This spring, I am the only student of Asian descent in the group. Whenever we go to restaurants, the waiter will look expectedly towards me, the supposed translator. Earlier this week, while sitting in a western-style café with my clearly American bosses, the waiter used his broken English to run through the afternoon specials. Afterwards, he turned solely to me and repeated the entire menu in very fast Mandarin. He stood patientily, waiting for me to use an equally rapid speed to order. Thankfully, my language skills had prepared me for this. I smiled, replied “谢谢” (thank you) and let my boss order with her fluent Chinese. Hopefully, he thought I was just being lazy.
Written by Dawn Huston, CET Campus Relations Manager – West
Occasionally, we log into our Facebook account to discover that people we’ve missed for years have found us. This recently happened to me and I’ve had the pleasure of reconnecting with an entire family because of it. Not long after this took place, I announced plans of visiting our Intensive Language program in Osaka, Japan. As it turns out, one said family member had lived in Japan and brought his Japanese wife back to the states. The couple kindly offered to introduce me to family and friends still living in Takamatsu, Japan.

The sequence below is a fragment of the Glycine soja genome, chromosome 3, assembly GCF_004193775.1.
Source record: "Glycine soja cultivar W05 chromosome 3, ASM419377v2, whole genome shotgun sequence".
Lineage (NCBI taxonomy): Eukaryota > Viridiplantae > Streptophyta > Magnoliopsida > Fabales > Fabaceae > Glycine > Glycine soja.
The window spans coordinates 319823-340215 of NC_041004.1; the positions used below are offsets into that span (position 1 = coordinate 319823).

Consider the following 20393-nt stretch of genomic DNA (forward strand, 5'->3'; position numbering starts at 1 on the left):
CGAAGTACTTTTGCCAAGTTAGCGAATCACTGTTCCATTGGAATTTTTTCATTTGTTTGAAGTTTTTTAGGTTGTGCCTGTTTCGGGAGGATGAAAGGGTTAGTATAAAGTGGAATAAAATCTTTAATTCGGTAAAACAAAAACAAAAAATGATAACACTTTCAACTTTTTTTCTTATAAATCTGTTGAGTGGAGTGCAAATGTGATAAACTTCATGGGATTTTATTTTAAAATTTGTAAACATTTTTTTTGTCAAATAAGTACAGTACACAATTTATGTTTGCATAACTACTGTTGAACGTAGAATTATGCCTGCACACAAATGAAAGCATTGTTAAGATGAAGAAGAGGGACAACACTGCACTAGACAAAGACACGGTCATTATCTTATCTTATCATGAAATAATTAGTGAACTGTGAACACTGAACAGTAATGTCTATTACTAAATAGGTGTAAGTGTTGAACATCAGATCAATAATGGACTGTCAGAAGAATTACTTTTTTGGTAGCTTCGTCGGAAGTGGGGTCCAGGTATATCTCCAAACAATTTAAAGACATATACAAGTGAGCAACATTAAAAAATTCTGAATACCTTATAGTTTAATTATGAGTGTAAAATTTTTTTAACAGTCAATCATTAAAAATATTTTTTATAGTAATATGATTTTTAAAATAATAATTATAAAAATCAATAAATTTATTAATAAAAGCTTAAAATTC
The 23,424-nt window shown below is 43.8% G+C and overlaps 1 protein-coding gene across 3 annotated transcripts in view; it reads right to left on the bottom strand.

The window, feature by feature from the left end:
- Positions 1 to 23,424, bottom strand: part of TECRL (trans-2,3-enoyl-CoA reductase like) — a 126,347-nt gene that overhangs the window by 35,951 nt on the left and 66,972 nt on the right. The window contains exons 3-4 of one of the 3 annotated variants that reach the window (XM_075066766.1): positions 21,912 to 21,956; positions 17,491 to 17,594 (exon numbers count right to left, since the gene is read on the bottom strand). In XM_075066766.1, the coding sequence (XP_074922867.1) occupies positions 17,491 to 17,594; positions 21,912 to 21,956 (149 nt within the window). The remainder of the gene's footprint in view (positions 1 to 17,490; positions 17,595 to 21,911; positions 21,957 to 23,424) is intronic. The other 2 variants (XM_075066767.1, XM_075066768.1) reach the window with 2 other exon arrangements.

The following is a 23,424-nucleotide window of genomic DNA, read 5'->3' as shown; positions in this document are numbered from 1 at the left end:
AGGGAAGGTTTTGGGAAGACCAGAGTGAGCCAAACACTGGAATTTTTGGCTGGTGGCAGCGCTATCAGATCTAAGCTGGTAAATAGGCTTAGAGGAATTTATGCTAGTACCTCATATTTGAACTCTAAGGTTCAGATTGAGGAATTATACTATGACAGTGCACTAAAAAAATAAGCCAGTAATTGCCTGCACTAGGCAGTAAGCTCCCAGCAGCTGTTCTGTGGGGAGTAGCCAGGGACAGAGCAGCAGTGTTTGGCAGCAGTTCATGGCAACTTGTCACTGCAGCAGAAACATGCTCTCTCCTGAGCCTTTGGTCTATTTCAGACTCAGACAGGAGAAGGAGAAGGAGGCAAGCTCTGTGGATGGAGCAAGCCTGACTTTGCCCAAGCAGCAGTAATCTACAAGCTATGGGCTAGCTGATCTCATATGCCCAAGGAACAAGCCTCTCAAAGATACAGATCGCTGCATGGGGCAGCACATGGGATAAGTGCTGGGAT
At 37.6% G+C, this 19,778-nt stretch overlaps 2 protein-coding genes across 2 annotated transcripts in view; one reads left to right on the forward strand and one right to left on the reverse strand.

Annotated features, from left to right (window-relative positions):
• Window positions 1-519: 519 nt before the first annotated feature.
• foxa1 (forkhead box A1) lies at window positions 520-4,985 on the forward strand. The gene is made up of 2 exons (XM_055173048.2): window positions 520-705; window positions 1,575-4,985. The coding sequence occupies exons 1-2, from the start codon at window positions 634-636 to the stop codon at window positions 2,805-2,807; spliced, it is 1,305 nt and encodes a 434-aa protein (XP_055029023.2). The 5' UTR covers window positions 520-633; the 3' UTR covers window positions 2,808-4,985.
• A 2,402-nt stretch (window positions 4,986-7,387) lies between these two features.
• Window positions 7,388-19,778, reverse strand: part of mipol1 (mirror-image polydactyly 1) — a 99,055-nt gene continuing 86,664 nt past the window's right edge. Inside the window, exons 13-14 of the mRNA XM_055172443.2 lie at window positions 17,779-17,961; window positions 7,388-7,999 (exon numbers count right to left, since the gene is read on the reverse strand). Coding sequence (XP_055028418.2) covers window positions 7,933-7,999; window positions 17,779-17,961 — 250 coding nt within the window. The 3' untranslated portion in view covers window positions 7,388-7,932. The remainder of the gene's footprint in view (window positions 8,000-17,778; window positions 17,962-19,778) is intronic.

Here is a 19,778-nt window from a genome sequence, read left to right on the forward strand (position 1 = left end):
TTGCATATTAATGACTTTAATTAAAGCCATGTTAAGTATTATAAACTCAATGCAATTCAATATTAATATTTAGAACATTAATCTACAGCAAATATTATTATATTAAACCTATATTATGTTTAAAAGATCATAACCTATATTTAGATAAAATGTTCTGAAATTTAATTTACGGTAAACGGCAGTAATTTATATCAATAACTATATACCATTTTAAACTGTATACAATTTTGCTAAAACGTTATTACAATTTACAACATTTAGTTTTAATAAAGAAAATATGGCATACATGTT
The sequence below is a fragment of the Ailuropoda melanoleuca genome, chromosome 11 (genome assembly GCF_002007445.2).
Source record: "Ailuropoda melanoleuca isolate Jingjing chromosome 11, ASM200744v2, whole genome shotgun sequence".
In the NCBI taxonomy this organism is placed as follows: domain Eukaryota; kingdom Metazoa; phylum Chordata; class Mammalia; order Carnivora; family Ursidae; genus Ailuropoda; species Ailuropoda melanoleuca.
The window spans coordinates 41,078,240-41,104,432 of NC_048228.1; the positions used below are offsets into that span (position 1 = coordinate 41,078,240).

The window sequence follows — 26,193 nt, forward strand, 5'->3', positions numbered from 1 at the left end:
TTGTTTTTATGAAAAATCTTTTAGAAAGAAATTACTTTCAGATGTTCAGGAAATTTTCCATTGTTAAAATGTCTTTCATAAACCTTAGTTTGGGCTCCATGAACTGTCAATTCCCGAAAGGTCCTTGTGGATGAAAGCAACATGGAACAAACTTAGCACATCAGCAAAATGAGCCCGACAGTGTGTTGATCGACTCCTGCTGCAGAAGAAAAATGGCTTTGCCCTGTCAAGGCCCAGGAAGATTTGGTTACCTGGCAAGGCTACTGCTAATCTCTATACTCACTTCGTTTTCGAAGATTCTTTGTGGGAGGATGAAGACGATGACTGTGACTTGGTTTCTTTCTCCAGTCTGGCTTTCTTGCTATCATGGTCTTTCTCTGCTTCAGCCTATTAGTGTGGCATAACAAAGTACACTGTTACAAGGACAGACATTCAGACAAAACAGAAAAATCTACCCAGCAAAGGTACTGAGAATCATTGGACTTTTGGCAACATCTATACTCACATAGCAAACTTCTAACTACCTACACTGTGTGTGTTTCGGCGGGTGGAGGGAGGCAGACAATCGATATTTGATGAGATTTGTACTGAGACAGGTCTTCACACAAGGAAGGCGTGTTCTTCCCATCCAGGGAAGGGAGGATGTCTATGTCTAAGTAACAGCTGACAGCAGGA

Let the adventures begin! After visiting with our students in Osaka, I headed to Takamatsu to meet my new found “extended family.” They knew a little English, and I knew far less Japanese. I was understandably feeling a tad nervous. Communication was going to be a challenge, notwithstanding body language (which is culturally very different between Japan and the US.) This family had been exposed to American customs, but had they adopted any of them? Japanese are some of the most polite people I’ve ever met; would this couple feel free to let me know if I committed any social faux pas? The last thing I wanted was to offend them. They opened their home and their time to a near complete stranger. How incredibly kind!